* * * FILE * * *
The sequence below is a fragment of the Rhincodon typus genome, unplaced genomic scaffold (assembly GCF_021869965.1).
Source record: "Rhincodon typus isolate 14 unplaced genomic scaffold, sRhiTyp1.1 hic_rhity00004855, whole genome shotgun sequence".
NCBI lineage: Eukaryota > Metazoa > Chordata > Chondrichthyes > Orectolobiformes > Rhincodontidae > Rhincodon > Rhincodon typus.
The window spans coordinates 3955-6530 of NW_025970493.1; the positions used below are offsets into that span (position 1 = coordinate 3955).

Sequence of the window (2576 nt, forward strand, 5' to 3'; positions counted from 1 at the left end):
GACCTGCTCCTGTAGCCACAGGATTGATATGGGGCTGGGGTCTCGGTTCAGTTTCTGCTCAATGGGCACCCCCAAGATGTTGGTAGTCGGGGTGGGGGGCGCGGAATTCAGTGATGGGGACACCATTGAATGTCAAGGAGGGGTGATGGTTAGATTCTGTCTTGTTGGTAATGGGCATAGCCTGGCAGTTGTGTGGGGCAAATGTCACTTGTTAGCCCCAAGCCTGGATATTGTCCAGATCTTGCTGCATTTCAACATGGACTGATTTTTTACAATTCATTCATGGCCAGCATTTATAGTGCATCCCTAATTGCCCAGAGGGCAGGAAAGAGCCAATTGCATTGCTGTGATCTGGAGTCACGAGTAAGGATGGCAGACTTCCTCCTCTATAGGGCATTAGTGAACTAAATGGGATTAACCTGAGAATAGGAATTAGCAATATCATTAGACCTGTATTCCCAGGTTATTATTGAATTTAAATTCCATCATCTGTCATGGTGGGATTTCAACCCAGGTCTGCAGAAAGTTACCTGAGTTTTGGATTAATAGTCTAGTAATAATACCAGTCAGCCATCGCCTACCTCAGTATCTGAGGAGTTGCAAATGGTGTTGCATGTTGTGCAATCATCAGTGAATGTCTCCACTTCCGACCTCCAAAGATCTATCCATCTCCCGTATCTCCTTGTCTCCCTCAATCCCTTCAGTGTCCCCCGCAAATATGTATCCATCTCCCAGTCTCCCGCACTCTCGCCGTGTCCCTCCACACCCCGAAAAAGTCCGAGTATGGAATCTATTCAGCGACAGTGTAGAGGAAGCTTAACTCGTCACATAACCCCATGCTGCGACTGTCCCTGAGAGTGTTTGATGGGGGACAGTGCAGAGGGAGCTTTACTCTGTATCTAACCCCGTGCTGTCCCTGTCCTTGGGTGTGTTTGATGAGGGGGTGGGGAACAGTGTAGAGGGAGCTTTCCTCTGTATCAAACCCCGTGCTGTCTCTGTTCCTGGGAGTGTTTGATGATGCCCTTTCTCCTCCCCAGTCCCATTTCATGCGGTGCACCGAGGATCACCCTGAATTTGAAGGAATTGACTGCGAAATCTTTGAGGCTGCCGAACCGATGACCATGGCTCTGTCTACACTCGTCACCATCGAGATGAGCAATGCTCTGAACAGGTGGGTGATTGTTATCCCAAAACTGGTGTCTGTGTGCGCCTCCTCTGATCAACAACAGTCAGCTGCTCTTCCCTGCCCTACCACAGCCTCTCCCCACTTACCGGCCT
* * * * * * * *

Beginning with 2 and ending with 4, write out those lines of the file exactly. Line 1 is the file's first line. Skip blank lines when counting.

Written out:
Source record: "Rhincodon typus isolate 14 unplaced genomic scaffold, sRhiTyp1.1 hic_rhity00004855, whole genome shotgun sequence".
NCBI lineage: Eukaryota > Metazoa > Chordata > Chondrichthyes > Orectolobiformes > Rhincodontidae > Rhincodon > Rhincodon typus.
The window spans coordinates 3955-6530 of NW_025970493.1; the positions used below are offsets into that span (position 1 = coordinate 3955).